While reading Carrie Bronstein's blog, I got to thinking about the premise of her most recent post. She writes:
"Last week, I briefly mentioned the particular brand of awkwardness that occurs after watching a friend's less-than-stellar performance, or seeing their sub-par art exhibit, when they ask you, "So, what did you think?" We're all guilty of the little white lie that follows, which usually boils down to a generic compliment. Some of us, and I'll count myself among this crowd, even overcompensate and blurt out, "I LOVED IT." To any of my friends reading this entry, rest assured that I have never done this to you. I am talking about some other friend."
Carrie also includes a video of hers chronicling her own experience.
Here it is:
I also feel very strongly about the importance of supporting the arts and those who produce them for us. Now, having said this, I can honestly say that I can only think of one instance in which I had to tell a friend that her particular form of art didn't quite do it for me. And this is quite impressive as most of my friends are contributing artists.
Now, here's the exception. Years ago a musician friend performed a sax piece I didn't fully enjoy. Incidentally, Carrie's post today made me think of the experience again. I remember enjoying the beginning and middle part of her rendering but the conclusion left something to be desired. At the end she asked us, me in particular, what we/I thought of her performance. I said, 'It was very good, overall. There was a moment, though, towards the end where you paused longer than I thought the piece asked for. Was that an interpretative move?'
The friend got a tad upset by the end of the conversation. And yet I didn't understand why. In my way, I had also paid a compliment to her, I thought, by speaking so highly, as I should have, of the first part of her performance. I did, indeed, enjoy most of her performance just not all of it. For example, I believe Dante's Divina Commedia is one of the biggest contributions to Western literature but, at the same time, I don't care much for the third part of the work, namely, Paradiso. Inferno, on the other hand, i.e., the first part of the work, is simply incomparably superior. My copy of L'Inferno looks raggedy from constant use, whereas Paradiso could sell very well were I to put it on eBay. Anyway, the point is made, I suppose.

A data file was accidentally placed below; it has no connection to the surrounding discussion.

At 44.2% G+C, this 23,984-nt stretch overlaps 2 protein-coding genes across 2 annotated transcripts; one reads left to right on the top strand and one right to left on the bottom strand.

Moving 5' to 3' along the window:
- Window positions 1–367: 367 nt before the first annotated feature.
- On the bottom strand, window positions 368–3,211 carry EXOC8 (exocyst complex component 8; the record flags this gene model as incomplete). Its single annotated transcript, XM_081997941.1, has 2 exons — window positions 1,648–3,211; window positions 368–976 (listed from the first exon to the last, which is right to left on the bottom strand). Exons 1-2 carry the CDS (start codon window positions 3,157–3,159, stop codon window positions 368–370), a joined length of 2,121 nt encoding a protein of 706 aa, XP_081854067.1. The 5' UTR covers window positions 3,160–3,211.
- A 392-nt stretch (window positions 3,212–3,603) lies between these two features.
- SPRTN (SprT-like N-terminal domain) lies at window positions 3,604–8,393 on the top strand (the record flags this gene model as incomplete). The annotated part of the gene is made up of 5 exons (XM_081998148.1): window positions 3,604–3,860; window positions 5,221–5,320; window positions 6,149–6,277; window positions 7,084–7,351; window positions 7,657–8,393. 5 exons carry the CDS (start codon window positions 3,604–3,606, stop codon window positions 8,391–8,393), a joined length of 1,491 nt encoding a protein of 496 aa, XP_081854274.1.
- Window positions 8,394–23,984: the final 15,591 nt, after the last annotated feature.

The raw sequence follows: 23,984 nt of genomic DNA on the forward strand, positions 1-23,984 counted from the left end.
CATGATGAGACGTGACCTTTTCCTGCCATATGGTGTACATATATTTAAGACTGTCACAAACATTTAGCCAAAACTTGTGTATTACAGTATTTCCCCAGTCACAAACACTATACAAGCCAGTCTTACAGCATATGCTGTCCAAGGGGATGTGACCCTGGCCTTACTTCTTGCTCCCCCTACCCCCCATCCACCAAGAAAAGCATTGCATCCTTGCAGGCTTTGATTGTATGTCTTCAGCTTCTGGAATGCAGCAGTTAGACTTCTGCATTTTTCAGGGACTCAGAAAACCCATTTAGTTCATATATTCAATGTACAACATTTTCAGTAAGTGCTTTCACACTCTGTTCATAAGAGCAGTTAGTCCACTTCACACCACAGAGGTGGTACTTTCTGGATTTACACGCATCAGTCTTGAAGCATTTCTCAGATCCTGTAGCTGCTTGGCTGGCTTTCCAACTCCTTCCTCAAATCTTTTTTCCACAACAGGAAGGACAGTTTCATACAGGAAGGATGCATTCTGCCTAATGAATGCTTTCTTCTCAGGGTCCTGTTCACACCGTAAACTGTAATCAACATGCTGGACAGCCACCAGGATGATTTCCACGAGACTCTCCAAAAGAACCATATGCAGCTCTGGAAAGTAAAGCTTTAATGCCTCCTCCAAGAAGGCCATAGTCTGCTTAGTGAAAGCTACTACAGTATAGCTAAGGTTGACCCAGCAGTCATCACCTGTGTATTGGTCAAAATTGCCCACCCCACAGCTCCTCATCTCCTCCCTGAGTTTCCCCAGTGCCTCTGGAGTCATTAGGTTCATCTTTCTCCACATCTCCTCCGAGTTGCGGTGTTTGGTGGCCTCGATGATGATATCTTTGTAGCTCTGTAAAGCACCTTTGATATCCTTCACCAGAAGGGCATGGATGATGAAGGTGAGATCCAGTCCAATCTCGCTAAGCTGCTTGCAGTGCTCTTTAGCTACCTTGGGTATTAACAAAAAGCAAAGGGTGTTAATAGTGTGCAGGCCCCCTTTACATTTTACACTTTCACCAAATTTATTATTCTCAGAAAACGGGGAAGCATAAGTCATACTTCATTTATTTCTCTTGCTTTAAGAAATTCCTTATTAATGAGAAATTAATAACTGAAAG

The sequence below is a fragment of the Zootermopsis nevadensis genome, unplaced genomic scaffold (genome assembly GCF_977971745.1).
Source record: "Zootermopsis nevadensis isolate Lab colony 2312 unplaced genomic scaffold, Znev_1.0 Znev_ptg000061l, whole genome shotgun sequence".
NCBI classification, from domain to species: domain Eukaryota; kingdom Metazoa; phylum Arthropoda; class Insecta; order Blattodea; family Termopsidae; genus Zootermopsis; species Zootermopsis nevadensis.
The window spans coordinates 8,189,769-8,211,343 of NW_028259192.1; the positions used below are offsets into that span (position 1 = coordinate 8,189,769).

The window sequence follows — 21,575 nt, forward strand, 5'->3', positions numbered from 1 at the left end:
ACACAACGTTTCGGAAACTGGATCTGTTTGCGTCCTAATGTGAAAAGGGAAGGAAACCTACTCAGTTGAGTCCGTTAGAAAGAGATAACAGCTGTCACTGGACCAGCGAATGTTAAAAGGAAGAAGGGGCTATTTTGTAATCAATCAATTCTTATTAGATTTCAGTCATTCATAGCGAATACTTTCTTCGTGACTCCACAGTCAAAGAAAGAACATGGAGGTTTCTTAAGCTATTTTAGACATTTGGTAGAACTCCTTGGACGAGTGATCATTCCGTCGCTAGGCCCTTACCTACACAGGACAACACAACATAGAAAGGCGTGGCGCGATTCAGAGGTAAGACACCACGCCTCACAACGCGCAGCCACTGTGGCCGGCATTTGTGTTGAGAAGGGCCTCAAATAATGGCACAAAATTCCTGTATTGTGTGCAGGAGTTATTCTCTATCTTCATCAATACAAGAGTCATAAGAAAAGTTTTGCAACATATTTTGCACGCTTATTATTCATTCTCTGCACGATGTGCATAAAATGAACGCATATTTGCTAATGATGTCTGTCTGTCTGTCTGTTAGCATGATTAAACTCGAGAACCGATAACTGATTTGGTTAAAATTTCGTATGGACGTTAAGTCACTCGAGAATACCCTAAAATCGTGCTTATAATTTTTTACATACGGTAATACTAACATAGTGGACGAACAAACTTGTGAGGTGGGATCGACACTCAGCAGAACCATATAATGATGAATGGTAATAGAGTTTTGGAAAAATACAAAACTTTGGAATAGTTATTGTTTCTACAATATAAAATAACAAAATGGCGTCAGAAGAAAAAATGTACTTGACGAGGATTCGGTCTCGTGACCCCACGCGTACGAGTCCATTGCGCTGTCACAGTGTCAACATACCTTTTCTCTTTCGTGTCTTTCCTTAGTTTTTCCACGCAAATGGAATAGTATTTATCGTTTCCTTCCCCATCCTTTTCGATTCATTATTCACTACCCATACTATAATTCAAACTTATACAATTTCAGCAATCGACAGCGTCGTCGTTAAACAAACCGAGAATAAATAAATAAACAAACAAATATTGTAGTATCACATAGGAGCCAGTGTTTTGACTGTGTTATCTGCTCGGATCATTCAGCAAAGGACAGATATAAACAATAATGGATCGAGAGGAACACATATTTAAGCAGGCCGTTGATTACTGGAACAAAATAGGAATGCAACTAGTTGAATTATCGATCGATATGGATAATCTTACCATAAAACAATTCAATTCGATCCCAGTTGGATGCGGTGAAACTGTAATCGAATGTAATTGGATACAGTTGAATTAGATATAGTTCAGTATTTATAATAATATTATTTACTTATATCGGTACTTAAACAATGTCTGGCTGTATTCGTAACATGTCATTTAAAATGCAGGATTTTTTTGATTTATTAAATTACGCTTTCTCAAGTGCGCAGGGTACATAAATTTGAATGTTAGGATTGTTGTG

To placate the performing friend, I made a big banner, on top of which I wrote Shakespeare's signature line from the comedy, Twelfth Night: "If music be the food of love, play on, give me excess of it."
My friend was very touched by the gesture. She loved it. We went on to attending many other performances (by other artists) after that and now reminisce about the old college days quite fondly. Now, I could have interpreted this experience two ways:
1) Note to self: Next time you go to see a friend perform, leave the critic 'hat' at home and pick up the friend 'cap' instead. Utter a simple "Good job. That was....good!" and then suggest that you all grab a latte.
2) Honesty is always best. You can always apologize using Shakespearean words later. Or not.
3)What think ye?
What do you tend to say to people you know when you see their respective arts and performances?